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March 23, 2004.


The opinion of the court was delivered by: EMMET SULLIVAN, District Judge


I. Introduction

Plaintiffs, Mexican citizens who own or have an interest in Mexican trucking companies, bring this suit against the United States, several government agencies, and former high-ranking government officials, including President William J. Clinton, Secretary of Transportation Federico. Pena, and other Department of Transportation officials. Plaintiffs, who also seek to certify a class pursuant to Fed.R.Civ.P. 23,*fn1 bring tort claims under the Federal Tort Claims Act ("FTCA"), the Alien Tort Page 2 Claims Act ("ATCA"), and various constitutional torts claims under Bivens v. Six Unnamed Federal Narc. Agents, 403 U.S. 388 (1971).*fn2 Defendants filed a Motion to Dismiss under Fed.R.Civ.P. 12(b)(1) and 12(b)(6).*fn3

  II. Legal Background

  Plaintiffs' suit arises from the conflict between the North American Free Trade Agreement ("NAFTA") and certain domestic legislation barring Mexican citizens from gaining permission to operate as motor carriers in the United States.

  In 1982, Congress passed the Bus Regulatory Reform Act, creating a moratorium on the Interstate Commerce Commission's ("ICC") issuance of new motor carrier operating authority to Page 3 foreign carriers. Pub.L. No. 97-261, § 6(g), 96 Stat. 1102, 1107-08 (1982). Later that year, the President signed a memorandum excluding Canada from the prohibition and declaring explicitly that the moratorium would be enforced against Mexico. The President and his successors extended the moratorium in the subsequent years of 1984, 1986, 1988, 1990, 1992, and 1995.*fn4

  In 1995, Congress passed the ICC Termination Act, which transferred motor carrier operating authority responsibilities to the Department of Transportation ("DOT"). Pub.L. No. 104-88, §§ 103-104, 109 Stat. 803 (1995) (codified as amended at 49 U.S.C. § 13501 (2000)). The Act extended the validity of existing regulations, including the 1982 Bus Regulatory Reform Act, but gave DOT the power to modify or eliminate the existing moratorium. See 49 U.S.C. § 13902(c)(4)(B) (2000).

  By that time, however, the United States had already entered into NAFTA, which was signed by the three nations on December 18, 1992, and took effect January 1, 1994. In Annex I of NAFTA, the parties agreed that Mexican nationals would be permitted to obtain operating authority to provide cross-border trucking services in four border states three years after the signing of the agreement (December 18, 1995) and that Mexican nationals would be authorized to operate throughout the United States six Page 4 years after the treaty signing (January 1, 2000). Additionally, Annex I provided that foreign nationals, specifically Mexicans, would be able to invest in U.S.-domiciled trucking companies as of December 18, 1995 (three years after the treaty was signed).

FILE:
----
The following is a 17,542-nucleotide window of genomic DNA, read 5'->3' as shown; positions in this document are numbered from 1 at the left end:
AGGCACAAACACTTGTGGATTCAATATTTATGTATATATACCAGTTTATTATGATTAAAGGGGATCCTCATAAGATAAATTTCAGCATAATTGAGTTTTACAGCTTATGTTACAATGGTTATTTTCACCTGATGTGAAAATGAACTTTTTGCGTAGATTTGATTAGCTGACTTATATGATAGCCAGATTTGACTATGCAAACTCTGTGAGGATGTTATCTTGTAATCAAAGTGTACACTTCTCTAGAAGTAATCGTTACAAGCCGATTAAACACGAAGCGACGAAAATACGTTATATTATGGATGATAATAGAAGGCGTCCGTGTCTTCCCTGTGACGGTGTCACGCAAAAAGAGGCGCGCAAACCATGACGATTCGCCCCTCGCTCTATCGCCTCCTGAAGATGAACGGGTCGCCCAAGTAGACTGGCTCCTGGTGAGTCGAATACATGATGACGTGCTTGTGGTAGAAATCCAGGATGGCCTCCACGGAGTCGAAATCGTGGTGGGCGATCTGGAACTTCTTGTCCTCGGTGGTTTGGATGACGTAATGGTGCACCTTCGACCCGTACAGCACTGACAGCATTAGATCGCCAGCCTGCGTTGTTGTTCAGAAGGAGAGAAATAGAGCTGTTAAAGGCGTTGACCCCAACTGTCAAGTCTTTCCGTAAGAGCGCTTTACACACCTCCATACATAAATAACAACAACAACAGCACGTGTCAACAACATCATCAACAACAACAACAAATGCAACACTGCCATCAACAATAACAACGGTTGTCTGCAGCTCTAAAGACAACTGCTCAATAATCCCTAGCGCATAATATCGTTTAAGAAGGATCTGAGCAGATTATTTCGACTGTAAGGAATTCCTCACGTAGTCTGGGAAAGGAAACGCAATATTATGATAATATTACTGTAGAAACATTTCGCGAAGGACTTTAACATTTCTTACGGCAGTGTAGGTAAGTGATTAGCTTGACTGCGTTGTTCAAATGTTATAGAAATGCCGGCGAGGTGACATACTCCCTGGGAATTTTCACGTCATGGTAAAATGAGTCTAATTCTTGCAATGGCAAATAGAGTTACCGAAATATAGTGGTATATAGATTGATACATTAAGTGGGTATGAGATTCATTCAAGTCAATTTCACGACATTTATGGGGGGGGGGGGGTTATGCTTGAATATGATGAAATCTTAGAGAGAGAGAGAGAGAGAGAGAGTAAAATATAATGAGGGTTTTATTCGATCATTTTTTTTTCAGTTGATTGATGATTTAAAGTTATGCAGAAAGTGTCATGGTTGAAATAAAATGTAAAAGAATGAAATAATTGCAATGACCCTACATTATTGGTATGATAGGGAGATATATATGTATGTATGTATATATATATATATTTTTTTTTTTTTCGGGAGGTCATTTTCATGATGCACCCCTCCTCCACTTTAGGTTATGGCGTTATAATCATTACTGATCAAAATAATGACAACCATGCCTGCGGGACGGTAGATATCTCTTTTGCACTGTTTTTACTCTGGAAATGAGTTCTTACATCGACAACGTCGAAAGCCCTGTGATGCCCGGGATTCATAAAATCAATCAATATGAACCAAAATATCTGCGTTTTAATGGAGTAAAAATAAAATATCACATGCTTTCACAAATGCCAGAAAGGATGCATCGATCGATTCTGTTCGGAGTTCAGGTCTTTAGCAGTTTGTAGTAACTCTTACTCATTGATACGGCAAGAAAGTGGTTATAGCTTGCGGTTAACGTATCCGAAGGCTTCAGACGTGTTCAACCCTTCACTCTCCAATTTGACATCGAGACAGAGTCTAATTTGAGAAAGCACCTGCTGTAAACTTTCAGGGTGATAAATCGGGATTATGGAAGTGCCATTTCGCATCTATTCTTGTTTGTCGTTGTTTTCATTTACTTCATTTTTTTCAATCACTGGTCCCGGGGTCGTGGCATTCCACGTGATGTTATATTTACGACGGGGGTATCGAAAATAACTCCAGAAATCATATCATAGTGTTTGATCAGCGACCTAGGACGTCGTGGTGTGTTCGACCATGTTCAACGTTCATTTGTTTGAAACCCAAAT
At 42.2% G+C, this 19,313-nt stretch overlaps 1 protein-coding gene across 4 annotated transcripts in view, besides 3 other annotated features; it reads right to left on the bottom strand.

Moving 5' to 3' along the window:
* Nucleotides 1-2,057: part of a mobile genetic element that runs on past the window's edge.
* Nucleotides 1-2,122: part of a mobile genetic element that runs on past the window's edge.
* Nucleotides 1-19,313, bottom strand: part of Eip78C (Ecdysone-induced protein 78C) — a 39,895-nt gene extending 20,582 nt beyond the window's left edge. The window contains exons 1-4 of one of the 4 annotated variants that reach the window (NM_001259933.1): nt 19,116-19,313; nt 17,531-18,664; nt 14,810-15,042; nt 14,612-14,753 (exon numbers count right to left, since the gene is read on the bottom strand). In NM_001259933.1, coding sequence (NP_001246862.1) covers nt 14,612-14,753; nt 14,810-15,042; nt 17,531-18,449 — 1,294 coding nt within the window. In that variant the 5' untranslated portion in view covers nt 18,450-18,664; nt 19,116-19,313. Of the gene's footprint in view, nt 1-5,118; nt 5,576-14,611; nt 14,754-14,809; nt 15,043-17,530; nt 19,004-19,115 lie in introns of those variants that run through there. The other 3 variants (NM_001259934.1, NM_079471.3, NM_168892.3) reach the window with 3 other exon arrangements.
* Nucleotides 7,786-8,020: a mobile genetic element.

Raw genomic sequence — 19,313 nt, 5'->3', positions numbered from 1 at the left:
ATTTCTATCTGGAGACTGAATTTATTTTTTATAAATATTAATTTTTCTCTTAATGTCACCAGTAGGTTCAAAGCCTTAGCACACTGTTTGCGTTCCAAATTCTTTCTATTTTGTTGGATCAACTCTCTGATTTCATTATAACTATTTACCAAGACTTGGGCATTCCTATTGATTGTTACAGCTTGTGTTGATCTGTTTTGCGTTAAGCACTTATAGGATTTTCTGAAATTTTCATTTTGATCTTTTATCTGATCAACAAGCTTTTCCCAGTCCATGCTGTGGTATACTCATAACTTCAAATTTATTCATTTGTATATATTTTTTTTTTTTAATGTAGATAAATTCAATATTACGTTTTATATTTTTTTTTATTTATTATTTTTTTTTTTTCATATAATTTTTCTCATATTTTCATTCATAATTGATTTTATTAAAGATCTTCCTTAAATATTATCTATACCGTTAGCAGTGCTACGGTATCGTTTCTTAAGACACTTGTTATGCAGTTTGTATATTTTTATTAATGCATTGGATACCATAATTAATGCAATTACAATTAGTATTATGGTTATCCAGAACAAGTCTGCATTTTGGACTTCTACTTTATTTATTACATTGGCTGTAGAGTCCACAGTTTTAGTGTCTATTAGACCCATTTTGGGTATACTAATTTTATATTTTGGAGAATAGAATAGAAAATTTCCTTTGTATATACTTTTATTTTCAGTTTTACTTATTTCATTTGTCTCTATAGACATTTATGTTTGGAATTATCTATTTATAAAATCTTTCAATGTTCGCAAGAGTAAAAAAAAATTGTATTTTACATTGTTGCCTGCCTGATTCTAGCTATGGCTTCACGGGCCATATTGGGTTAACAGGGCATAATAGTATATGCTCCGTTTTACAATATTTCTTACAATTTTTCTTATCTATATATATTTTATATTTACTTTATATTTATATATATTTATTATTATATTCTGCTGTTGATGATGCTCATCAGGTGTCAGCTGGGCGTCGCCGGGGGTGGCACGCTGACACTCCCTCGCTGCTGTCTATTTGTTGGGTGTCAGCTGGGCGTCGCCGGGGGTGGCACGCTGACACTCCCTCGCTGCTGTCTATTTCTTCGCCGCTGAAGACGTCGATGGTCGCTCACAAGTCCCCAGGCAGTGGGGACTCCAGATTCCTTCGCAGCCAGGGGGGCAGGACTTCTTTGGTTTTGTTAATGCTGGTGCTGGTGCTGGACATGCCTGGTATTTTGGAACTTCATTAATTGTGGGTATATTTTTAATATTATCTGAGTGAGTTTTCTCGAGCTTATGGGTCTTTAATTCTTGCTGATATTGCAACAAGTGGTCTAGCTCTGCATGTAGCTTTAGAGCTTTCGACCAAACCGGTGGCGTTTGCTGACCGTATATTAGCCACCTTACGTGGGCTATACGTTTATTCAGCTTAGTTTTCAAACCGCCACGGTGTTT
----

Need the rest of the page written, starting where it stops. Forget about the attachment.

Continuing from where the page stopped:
Since at least 1995, the United States government has been and remains incapable of agreeing on unified medical, vehicular, and safety compliance standards under NAFTA. The United States announced that it would accept Mexican applications for operating authority, but no applications — including the 184 applications submitted since July 20, 1999 — have been approved since the moratorium went into effect. The United States maintains the moratorium by requiring applicants to indicate on the standard forms whether they are Mexican nationals. See 49 C.F.R. § 1182.2(a) (10) (2000). The United States also maintains a complete ban on Mexican nationals' owning or controlling U.S. cargo and passenger motor carrier service providers.

  In 1998, Mexico. formally requested, under the dispute resolution mechanism of NAFTA, the formation of an arbitral panel to decide whether the U.S. restrictions of cross-border trucking operations and investment violated the terms of NAFTA. All three signatories to the treaty participated in the hearings, and the panel issued its final report in February 2001. In the Matter of Cross Border Trucking Services, Secretariat File No. USA-MEX-98-2008-01 (Feb. 6, 2001), available at (last visited Page 5 March 23, 2004). The Arbitral Panel found that the United States' fears over Mexican compliance with relevant standards were an insufficient reason to refuse to comply with the provisions of Annex I but that the United States was not required to treat Mexican companies and individuals the same as those from the United States and Canada when disparate treatment served the purpose of promoting compliance with established rules. Nevertheless, the panel found that no application from a Mexican national had been or would be approved. Id. at 51 295-298.

  The United States concedes that its policies violated Annex I of NAFTA but notes in its Motion to Dismiss that, since the panel issued its report, the Government has taken steps to ameliorate the situation, including lifting the ban on the issuance of operating permits to motor carriers domiciled in the United States but owned or controlled by Mexican nationals. In addition, the United States has taken measures that signal a further loosening of the moratorium, but those measures have been temporarily halted, by a challenge in the Ninth Circuit unrelated to this lawsuit.*fn5 Page 6

  III. Discussion

  A. NAFTA Implementation Legislation

  The United States signed NAFTA with the heads of state of Canada and Mexico. on December 18, 1992. President Clinton submitted the Agreement to Congress the following year, and Congress passed comprehensive legislation to enact the Agreement into law. North American Free Trade Agreement Implementation Act, Pub.L. No. ...

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